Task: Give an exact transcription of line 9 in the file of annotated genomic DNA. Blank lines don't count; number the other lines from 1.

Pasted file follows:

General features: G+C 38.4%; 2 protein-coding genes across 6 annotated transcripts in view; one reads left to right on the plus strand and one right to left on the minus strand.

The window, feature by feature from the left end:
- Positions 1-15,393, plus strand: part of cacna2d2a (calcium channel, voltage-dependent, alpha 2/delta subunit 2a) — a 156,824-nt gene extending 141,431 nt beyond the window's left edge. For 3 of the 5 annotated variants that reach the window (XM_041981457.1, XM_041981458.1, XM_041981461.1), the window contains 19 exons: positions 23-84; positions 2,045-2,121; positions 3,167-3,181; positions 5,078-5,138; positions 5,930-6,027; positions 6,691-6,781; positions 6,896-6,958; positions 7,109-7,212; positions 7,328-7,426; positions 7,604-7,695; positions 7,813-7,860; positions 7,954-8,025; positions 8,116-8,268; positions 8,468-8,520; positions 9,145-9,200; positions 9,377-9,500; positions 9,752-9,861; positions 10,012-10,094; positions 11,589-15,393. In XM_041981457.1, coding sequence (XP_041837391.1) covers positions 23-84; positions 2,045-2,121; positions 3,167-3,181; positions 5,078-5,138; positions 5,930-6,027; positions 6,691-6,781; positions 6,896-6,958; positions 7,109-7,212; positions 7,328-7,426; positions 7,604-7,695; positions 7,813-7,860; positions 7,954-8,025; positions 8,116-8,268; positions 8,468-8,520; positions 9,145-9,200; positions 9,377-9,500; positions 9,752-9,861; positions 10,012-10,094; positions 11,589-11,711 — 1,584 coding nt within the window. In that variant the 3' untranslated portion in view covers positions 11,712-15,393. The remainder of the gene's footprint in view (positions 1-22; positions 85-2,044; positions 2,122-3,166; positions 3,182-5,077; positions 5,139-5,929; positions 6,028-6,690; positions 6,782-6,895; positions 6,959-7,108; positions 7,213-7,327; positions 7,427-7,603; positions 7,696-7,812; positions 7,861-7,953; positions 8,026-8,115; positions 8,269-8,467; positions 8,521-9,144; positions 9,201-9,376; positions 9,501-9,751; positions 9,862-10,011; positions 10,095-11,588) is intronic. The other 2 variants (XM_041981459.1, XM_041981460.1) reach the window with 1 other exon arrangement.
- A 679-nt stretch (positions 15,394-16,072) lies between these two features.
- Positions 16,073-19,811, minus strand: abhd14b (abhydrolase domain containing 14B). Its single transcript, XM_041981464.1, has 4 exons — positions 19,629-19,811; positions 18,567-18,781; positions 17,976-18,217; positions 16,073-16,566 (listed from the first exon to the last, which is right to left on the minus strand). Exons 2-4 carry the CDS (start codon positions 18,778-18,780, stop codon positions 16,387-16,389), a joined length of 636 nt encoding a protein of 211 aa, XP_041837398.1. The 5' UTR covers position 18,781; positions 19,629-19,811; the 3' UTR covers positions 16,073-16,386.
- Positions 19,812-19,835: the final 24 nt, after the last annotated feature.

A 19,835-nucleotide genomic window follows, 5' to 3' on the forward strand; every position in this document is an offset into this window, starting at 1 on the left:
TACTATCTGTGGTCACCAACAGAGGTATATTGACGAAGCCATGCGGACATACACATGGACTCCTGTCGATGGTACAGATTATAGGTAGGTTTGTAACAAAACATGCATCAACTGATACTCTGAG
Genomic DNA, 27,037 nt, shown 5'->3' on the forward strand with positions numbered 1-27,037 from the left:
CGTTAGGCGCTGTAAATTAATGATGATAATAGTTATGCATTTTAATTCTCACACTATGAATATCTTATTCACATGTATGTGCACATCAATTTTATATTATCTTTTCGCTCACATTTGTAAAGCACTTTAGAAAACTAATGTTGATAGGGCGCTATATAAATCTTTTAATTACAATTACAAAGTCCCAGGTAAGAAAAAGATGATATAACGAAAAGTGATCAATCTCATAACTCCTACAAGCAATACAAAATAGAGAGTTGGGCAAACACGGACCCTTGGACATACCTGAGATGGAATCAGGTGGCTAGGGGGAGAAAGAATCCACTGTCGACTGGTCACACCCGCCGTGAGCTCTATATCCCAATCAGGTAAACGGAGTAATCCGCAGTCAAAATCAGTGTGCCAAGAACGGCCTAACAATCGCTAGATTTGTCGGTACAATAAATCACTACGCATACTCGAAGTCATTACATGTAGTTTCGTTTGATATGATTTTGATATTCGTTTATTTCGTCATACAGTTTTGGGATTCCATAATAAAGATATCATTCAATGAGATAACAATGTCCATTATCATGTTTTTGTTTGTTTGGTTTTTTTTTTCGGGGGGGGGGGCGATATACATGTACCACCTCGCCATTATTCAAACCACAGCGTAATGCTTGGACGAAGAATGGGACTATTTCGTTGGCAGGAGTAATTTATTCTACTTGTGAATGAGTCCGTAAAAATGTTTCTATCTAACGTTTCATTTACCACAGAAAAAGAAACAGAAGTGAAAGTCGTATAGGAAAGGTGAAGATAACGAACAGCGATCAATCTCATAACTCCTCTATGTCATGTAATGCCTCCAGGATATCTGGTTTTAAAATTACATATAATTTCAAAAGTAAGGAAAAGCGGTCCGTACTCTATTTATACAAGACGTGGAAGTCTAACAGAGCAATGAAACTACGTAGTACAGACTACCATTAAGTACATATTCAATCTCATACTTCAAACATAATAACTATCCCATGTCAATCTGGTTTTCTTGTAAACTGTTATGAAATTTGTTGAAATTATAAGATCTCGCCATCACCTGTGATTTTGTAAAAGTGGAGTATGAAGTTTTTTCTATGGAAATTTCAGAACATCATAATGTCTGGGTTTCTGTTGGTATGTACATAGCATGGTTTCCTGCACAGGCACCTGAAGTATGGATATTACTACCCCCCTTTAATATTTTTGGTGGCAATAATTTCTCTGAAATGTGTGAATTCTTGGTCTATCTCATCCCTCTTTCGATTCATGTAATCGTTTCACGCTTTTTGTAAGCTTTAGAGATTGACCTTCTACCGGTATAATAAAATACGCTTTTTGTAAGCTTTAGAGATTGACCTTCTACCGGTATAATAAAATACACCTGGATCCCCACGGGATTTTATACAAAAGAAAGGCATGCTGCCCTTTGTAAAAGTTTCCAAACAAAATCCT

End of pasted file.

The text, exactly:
Genomic DNA, 27,037 nt, shown 5'->3' on the forward strand with positions numbered 1-27,037 from the left: